*which I still think should allow the average citizen the same firepower as a basic infantry soldier (yes, a full-auto M-16, although not necessarily grenades, nor squad-level weaponry), the losses to crazies being one of the prices of securing liberty against the risk, however small, of government becoming tyrannical; you can’t protect everyone, but you can refrain from standing in the way of equalizers (guns and education in the hands of just about every citizen, give or take felons and those committed via due process to guardianship for being a hazard to self or others). Oh, and insofar as there is a connection to divinely established rights, the final protector of all other rights is a (heavily) armed citizenry.

    1. Hannibal Crozier says:


      1. R. Hamilton says:

        The government is not your friend (even if it isn’t your enemy either…for now), and it has NO duty to protect you. If it doesn’t, and it doesn’t let you protect yourself, you have a problem. Should the day come that government becomes the enemy, and you’ve been disarmed, you DEFINITELY have a problem.



        1. Daze says:

          Should the government be your enemy, and you’ve got an automatic rifle, you’ll have approximately zero chance of using it to shoot down the drone before your house disappears in a ball of fire.

          1. Daze says:

            … though admittedly if you have your own nukes and ICBMs, you’re in with a chance.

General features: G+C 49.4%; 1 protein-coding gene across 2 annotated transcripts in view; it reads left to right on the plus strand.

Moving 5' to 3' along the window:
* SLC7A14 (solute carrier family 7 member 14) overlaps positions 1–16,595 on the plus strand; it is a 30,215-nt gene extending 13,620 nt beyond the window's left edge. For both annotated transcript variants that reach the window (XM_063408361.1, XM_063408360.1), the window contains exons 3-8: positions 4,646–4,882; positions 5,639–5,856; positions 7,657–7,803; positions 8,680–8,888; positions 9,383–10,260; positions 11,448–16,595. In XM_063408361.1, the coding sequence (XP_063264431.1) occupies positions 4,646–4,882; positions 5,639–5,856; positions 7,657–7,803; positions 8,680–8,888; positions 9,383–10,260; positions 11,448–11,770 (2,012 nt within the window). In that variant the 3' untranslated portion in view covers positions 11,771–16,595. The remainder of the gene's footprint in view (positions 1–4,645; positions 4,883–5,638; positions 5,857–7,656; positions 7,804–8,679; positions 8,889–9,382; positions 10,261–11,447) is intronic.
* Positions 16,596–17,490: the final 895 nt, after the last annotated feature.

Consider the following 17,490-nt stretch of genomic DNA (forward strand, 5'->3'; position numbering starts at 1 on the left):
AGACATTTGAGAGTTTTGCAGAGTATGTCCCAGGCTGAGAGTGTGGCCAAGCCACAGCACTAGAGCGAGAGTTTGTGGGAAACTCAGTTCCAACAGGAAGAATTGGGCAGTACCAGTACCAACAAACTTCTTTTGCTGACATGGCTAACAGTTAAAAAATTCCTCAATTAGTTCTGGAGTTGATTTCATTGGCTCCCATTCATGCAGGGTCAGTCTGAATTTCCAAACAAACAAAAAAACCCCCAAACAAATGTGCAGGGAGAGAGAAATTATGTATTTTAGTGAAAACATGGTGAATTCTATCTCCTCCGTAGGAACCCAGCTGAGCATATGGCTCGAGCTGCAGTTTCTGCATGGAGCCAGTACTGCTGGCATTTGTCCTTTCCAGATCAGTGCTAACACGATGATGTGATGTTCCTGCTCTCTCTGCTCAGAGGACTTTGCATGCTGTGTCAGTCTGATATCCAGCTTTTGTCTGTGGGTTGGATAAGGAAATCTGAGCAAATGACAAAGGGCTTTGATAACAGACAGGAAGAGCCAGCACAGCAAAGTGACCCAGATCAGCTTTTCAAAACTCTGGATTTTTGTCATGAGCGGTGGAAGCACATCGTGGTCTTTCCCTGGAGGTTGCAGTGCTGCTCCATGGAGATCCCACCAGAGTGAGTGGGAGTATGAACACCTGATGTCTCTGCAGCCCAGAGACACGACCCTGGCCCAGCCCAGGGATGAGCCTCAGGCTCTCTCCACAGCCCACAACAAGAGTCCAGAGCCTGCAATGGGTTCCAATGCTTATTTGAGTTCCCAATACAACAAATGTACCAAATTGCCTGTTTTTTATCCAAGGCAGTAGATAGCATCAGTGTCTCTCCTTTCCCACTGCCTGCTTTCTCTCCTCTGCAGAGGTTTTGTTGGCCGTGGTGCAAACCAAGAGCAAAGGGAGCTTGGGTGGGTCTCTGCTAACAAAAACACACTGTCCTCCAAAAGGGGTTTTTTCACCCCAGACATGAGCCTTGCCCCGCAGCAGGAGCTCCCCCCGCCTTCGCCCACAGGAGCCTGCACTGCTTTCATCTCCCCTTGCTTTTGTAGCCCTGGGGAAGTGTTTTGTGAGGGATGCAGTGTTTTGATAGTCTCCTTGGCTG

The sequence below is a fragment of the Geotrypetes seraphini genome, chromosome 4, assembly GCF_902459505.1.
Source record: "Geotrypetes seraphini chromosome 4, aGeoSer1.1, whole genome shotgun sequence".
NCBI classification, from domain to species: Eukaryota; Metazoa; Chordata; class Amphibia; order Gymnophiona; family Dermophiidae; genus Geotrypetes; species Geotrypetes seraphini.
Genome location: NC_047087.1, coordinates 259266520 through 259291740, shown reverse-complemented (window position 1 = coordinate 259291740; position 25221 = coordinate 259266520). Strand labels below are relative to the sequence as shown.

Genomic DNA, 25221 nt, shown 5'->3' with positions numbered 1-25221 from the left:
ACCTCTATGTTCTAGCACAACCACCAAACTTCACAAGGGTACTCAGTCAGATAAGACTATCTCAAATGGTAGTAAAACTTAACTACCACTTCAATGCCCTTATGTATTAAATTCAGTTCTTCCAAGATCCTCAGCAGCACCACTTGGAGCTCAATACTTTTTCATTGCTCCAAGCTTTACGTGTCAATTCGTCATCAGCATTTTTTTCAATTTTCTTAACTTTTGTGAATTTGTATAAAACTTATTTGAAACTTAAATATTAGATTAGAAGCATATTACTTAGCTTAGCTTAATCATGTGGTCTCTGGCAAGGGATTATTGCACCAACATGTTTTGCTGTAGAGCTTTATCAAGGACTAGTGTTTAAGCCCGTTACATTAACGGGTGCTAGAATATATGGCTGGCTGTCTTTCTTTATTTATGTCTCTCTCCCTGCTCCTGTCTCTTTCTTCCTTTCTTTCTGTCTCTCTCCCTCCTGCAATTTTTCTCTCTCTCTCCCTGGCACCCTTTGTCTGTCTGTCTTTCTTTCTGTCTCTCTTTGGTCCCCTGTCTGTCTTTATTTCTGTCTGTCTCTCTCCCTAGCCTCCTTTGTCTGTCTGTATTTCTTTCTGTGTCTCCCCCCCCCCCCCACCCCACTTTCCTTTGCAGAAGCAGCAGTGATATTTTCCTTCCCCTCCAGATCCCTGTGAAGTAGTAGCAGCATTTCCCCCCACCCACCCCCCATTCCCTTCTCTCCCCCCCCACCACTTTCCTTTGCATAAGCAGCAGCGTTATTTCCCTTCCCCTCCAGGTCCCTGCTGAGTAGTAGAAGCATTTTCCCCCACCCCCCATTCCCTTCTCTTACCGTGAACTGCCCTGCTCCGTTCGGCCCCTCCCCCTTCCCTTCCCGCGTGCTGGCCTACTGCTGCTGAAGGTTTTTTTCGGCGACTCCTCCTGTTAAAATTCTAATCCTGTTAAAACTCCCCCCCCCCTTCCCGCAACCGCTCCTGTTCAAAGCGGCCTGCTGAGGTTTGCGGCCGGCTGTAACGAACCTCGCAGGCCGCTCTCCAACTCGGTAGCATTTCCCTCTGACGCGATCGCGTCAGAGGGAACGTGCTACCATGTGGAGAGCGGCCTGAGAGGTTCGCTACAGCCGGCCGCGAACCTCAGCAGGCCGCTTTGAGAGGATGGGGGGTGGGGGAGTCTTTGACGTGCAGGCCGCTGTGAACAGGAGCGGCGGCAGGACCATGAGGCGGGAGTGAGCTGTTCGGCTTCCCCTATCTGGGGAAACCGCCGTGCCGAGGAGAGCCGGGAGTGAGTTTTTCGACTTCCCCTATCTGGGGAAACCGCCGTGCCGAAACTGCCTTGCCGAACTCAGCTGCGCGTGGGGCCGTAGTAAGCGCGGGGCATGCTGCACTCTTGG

2. RRCRea says:

      Back ANY of that up with what religions say (as per Modesitt), what the law says, what the Founding Father say they meant, what laws and jurisprudence has said since, or what was said by any of the antecedents of this form of government said (e.g. Athenian democracy). You can’t. You describe something as being true because it seems self-evident to you, but it’s really just you talking into an echo chamber.

  2. R. Hamilton says:

    I say RIGHTS, for such they have, undoubtedly, antecedent to all earthly government, — Rights, that cannot be repealed or restrained by human laws — Rights, derived from the great Legislator of the universe. — John Adams, “A Dissertation on the Canon and Feudal Law” (1765)

    It is a perversion of terms to say that a charter gives rights. It operates by a contrary effect – that of taking rights away. Rights are inherently in all the inhabitants; but charters, by annulling those rights, in the majority, leave the right, by exclusion, in the hands of a few. … They…consequently are instruments of injustice.
    The fact therefore must be that the individuals themselves, each in his own personal and sovereign right, entered into a compact with each other to produce a government: and this is the only mode in which governments have a right to arise, and the only principle on which they have a right to exist. — Thomas Paine, “Rights of Man” (1791)

    https://en.wikipedia.org/wiki/Natural_and_legal_rights discusses all this quite a bit. At least some believed that some rights are inherent, and others a result of social compact (a form of the “consent of the governed”).

    Even a modest survey of documents of the founder’s era, including state constitutions that predated the federal constitution, will show that many or most of the founders though that something along the lines of the 2nd amendment was necessary to ensure that government remained within the consent of the governed. Whether the rights thus protected derived from natural law, or the consent of the governed, is arguably secondary to protecting them vigorously, by any means necessary.